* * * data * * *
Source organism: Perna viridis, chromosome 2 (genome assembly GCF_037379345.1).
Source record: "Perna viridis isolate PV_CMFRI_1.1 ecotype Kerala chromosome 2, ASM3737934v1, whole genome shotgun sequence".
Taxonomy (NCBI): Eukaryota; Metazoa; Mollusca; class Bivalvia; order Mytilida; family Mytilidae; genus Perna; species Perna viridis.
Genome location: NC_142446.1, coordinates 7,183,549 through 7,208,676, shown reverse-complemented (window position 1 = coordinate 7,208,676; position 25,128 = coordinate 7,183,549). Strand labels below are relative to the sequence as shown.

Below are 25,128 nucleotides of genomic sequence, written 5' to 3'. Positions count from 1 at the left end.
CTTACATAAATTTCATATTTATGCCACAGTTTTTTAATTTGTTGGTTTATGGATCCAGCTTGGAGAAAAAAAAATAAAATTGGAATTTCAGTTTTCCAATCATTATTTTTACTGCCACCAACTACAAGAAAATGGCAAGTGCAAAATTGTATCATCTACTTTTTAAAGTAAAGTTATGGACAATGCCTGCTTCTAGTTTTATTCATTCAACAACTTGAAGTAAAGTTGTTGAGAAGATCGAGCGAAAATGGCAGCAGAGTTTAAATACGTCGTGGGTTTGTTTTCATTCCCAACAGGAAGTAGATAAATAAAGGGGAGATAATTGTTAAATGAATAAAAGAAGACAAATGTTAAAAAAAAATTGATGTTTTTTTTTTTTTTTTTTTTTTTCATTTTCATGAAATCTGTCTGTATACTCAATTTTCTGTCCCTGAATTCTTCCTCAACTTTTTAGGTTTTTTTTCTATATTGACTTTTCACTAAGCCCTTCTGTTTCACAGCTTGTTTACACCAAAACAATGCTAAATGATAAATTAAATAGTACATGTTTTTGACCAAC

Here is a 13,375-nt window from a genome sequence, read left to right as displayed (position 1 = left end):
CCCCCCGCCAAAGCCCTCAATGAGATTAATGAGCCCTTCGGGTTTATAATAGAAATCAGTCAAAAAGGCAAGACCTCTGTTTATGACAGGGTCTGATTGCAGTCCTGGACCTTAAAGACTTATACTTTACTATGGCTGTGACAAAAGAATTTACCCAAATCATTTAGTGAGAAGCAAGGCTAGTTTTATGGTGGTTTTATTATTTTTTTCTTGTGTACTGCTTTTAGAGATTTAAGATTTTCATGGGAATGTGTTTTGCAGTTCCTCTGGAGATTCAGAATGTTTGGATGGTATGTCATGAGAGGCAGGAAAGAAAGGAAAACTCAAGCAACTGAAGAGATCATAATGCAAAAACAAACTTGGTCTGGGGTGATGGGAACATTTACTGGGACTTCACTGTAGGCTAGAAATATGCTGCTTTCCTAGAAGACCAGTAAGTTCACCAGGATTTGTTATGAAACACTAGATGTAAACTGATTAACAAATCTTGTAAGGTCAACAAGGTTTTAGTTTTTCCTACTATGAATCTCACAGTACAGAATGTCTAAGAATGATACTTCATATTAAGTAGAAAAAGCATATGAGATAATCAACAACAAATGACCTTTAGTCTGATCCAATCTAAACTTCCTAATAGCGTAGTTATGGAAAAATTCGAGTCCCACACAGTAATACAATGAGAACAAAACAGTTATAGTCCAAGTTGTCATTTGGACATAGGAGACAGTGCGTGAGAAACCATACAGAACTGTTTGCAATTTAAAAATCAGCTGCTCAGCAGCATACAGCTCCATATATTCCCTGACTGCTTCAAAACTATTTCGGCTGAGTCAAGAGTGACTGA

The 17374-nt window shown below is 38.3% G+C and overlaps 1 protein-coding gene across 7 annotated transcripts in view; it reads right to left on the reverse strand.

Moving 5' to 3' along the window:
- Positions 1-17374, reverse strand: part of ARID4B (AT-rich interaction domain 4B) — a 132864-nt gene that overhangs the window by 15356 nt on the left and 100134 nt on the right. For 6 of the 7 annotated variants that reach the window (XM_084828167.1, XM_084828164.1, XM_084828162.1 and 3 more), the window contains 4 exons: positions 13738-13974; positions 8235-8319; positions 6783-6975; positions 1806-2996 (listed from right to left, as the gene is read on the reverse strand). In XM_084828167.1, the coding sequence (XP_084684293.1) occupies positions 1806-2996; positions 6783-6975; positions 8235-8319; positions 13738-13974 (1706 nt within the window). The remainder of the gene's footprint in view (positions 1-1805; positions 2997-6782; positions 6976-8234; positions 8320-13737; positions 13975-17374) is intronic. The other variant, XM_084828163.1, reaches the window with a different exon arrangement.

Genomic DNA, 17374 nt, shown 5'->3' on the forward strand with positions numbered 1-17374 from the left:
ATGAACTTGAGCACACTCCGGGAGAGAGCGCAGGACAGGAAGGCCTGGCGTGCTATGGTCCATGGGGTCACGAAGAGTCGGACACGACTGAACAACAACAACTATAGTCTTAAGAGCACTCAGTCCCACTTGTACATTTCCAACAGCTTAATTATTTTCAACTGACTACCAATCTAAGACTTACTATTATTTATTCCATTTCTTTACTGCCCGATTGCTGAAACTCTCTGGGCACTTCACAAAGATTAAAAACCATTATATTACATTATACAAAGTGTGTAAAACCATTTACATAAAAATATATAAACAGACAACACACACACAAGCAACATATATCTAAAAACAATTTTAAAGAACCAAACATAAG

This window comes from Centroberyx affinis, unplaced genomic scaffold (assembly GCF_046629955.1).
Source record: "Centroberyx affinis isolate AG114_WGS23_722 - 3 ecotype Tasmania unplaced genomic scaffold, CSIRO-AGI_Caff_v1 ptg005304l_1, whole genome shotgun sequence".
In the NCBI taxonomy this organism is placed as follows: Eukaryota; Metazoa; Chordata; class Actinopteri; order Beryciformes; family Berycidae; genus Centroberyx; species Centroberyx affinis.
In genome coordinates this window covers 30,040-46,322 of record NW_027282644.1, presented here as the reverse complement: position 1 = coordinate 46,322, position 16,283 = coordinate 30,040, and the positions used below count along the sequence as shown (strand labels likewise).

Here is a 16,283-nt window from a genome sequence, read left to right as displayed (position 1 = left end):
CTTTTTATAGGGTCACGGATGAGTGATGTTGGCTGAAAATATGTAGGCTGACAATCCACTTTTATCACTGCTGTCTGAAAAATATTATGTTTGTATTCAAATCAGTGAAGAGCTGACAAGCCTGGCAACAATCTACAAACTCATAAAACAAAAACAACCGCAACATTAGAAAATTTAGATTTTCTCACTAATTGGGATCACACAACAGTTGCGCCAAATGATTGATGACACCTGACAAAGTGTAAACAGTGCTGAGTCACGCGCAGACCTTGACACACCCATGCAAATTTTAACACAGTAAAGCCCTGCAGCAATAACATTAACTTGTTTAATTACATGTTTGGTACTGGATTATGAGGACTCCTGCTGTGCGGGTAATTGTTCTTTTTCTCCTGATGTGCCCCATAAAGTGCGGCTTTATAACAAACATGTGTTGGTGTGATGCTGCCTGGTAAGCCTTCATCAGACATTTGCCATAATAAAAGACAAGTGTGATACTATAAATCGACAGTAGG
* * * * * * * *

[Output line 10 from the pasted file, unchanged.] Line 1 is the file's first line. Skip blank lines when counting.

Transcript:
Moving 5' to 3' along the window: